June 30th, 2013 by James Ayre
The noise that’s caused by boats disrupts orientation behaviour in larval coral reef fish — preventing them from finding their way home, according to new research from the University of Bristol, the University of Exeter, and the University of Liège.
Image Credit: Reef via Flickr CCUniversity of Bristol press release explains how the research was done:
The study used controlled field experiments with settlement stage coral reef fish larvae. Larvae in a long plastic tube could decide to swim towards or away from a speaker playing back different sounds. In ambient noise equal numbers of fish were found in each section of the tube and in reef noise most fish swam towards the sound. But when boat noise was played along with reef noise more fish swam away from the sound than in reef noise alone.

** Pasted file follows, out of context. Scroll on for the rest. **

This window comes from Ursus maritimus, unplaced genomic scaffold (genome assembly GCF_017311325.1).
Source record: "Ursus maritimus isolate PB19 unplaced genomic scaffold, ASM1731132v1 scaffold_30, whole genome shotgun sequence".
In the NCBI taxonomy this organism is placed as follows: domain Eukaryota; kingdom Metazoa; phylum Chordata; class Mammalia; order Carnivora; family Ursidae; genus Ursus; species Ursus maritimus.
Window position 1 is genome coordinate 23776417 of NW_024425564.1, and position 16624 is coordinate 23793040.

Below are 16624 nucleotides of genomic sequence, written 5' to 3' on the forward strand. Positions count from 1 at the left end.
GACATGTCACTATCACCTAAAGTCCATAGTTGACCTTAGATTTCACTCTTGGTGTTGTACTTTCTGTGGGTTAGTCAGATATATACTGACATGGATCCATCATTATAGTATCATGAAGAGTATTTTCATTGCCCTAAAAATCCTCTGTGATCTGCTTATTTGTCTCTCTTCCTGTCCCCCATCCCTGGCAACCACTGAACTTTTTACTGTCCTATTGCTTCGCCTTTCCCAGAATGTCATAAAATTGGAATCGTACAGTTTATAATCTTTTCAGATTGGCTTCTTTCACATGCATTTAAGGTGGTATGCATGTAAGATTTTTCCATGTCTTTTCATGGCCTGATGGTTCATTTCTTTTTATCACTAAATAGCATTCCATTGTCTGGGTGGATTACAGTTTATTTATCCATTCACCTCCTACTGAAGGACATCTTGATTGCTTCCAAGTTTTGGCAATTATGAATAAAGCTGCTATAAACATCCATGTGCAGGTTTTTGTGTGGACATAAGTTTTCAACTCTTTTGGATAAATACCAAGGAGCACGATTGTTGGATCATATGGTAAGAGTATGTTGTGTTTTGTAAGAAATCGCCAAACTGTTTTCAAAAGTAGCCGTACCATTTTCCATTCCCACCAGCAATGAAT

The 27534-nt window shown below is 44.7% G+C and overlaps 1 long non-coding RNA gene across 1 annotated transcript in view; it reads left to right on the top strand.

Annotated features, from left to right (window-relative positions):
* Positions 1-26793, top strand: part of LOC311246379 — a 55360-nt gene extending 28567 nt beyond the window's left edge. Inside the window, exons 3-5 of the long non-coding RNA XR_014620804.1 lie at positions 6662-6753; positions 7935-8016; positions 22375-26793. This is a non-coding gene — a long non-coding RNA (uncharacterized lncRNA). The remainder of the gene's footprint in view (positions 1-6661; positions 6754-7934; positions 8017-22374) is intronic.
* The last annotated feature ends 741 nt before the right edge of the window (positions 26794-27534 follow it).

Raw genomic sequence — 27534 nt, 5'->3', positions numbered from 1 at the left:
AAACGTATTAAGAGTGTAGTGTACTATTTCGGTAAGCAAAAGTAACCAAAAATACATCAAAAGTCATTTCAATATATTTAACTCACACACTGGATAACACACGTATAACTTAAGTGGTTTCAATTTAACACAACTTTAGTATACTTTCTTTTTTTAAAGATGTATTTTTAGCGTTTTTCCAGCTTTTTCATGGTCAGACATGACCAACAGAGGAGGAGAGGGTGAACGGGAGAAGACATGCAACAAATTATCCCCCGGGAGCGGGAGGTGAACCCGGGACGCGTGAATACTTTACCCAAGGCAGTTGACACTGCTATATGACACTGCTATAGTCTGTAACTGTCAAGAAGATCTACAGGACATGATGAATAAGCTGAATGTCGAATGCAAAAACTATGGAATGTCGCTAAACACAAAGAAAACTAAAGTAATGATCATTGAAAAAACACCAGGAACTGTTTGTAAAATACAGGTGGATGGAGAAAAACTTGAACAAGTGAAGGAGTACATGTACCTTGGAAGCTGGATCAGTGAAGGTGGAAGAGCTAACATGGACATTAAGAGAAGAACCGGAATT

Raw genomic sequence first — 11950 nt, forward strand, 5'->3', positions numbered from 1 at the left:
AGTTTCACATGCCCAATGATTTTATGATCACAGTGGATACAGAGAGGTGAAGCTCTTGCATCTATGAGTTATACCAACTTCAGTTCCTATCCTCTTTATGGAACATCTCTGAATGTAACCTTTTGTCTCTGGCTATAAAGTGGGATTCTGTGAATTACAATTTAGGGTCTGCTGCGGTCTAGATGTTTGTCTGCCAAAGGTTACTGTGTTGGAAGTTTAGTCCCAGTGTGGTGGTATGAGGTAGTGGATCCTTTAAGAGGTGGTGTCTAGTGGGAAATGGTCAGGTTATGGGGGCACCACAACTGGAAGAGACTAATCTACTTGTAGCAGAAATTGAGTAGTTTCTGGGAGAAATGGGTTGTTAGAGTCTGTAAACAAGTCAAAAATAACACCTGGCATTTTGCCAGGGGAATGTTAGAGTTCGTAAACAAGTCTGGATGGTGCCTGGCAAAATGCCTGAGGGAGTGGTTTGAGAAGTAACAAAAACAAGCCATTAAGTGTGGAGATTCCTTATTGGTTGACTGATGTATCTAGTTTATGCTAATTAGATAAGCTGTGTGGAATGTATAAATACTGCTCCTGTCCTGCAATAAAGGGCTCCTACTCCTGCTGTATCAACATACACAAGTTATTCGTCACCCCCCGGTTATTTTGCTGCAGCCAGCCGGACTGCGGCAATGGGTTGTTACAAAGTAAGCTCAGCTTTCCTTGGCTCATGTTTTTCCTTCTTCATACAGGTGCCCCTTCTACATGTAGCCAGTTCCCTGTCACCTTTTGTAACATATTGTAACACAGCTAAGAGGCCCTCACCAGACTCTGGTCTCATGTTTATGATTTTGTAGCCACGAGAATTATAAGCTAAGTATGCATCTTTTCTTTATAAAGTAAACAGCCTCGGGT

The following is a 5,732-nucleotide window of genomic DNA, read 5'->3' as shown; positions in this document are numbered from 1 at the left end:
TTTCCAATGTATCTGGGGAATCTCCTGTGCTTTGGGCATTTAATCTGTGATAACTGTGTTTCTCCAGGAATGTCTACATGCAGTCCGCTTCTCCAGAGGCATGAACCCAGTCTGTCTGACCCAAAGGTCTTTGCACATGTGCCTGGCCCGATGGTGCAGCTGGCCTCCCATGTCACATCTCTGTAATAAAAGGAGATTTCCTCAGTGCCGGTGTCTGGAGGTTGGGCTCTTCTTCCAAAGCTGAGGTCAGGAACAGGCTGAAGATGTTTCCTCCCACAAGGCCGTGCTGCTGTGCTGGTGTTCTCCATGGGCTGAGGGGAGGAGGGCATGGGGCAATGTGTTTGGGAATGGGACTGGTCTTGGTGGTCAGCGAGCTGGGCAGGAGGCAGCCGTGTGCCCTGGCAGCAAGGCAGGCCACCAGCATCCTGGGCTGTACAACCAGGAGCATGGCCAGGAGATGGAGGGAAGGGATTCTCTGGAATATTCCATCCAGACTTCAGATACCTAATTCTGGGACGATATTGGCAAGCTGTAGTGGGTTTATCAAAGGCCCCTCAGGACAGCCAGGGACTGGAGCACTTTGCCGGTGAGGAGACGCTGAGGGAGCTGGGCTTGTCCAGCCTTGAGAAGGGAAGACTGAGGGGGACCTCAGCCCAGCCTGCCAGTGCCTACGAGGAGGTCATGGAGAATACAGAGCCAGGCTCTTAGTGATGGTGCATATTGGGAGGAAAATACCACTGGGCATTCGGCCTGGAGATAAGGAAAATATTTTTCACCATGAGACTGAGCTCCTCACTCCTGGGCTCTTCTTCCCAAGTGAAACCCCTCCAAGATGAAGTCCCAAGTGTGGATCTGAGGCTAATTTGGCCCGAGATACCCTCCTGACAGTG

Co-author, Dr Andy Radford from the University of Bristol, said: “This is the first indication that noise pollution can affect orientation behaviour during the critical settlement stage. Growing evidence for the impact of noise on fish suggests that consideration should be given to the regulation of human activities in protected areas.”
The research is published in Marine Ecology Progress Series.
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